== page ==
Part of the allure of geocaching is that it has some sort of benign "sneakiness" factor to it.

I think that is a total misrepresentation!

 

Groundspeak lists caches based on the cache owner's statement that they have adequate permission.

 

When a permission issue becomes known to a Reviewer he or she will work with the cache owner to get the issue resolved and, if not resolved, will archive the cache.

 

The two checkboxes at the bottom of the cache listing submission page are an affirmation by the cache owner that the cache has adequate permission, conforms to the guidelines, and that the cache owner has read and will abide by the site's terms of use.

 

I don't know how much more diligent you could expect them to be, and there is no place for sneakiness in that agreement.

 

The element of sneakiness in hiding from each other and from muggles is certainly part of the game... sneakiness in hiding guideline violations, most especially sneakiness in hiding permission issues from the Reviewing team, is not.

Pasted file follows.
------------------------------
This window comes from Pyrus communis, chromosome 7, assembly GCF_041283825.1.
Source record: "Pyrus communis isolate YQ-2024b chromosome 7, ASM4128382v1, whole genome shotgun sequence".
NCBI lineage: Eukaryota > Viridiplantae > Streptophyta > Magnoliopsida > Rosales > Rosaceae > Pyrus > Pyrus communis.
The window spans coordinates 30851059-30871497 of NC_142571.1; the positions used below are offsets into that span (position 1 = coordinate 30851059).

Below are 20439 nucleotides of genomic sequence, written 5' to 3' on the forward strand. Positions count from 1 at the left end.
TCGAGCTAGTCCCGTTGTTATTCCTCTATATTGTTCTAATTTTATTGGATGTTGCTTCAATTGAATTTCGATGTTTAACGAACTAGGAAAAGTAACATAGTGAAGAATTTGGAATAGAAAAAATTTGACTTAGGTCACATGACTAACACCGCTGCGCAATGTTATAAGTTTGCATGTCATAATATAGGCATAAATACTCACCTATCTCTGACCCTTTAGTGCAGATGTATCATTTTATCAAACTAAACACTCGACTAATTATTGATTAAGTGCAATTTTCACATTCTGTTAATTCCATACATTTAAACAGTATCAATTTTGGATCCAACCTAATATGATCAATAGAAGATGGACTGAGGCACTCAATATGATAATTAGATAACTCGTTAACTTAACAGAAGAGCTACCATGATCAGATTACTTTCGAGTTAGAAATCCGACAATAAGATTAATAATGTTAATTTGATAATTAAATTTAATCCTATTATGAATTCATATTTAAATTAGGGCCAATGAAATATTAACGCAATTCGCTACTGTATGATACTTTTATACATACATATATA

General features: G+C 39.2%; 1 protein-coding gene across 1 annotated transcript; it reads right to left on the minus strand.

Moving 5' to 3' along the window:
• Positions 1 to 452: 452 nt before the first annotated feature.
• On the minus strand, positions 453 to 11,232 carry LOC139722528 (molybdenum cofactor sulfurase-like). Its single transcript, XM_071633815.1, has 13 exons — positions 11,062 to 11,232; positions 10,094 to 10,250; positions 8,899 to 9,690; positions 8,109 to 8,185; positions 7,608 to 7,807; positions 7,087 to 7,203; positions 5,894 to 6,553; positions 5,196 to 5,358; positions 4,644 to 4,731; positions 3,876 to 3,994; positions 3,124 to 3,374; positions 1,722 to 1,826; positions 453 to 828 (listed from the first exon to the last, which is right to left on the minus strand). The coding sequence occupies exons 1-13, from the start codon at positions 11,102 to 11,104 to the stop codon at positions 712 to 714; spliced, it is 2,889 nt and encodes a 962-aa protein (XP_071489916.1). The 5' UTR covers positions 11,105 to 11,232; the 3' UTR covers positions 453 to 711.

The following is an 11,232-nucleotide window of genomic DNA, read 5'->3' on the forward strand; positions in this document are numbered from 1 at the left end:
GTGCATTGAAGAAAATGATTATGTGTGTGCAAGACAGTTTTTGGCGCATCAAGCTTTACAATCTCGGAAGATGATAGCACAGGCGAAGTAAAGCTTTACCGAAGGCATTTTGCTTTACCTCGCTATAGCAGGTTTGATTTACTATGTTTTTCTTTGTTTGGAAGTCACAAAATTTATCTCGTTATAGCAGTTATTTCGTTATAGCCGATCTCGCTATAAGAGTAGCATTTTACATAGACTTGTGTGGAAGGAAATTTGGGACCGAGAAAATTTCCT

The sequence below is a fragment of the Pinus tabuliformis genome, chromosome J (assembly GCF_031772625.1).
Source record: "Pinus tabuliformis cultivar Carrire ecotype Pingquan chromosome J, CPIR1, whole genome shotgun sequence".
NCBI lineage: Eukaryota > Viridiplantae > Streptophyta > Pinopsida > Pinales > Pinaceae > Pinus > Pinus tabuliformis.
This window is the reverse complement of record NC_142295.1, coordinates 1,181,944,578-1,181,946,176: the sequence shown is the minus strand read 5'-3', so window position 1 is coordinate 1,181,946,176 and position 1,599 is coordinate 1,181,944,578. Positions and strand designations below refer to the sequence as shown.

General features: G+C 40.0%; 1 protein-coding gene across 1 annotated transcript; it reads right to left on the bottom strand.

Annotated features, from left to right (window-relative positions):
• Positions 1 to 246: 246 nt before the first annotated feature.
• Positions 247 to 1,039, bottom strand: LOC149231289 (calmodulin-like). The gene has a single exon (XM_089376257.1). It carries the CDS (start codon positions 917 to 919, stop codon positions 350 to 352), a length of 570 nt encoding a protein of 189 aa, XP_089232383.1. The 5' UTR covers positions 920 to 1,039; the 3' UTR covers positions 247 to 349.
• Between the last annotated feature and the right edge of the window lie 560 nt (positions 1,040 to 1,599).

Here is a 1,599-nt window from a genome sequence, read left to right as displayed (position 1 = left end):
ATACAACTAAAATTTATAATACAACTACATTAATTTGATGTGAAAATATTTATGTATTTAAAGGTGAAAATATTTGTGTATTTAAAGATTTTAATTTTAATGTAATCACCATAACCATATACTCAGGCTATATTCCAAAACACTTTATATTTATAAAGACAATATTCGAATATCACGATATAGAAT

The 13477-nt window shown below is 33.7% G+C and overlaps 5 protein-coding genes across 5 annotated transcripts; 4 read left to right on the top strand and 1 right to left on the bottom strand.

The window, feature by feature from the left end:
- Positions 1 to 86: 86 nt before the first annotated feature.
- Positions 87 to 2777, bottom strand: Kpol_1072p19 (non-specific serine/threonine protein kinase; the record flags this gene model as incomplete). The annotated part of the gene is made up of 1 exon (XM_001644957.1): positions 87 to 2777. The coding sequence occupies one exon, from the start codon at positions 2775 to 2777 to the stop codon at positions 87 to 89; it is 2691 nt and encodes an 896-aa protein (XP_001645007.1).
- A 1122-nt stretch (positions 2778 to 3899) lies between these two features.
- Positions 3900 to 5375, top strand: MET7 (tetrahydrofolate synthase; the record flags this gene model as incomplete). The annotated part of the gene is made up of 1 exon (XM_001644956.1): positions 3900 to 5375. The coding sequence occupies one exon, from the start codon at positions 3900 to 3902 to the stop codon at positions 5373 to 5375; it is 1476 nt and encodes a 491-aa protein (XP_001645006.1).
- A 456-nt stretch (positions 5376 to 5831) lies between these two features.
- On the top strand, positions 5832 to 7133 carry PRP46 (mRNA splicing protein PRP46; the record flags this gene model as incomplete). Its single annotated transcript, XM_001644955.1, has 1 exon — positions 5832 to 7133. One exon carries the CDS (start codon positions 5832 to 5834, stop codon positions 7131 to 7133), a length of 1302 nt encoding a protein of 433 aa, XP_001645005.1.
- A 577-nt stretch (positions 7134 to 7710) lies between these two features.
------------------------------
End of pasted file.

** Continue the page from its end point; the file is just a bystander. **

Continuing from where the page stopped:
If you want to write things into what I have written then why not just make stuff up that I never even said?

 

My point is that Groundspeak relies on the COs to assure them of adequate permission but they don't check every cache. The day that GS does mandate proof (not simply checking a box) of adequate permission, someone will come along and offer a listing service (and remember, all Geocaching.com is is a listing service) where you don't need to provide proof for every cache hide. That WILL be the day that GS loses the market share.

 

As said above, it's CYA 101 to have the checkbox and Business 101 to not take it any further until needed.

 

I won't get into a debate of what ways my words can be twisted. Been there, done that, have the T-shirt.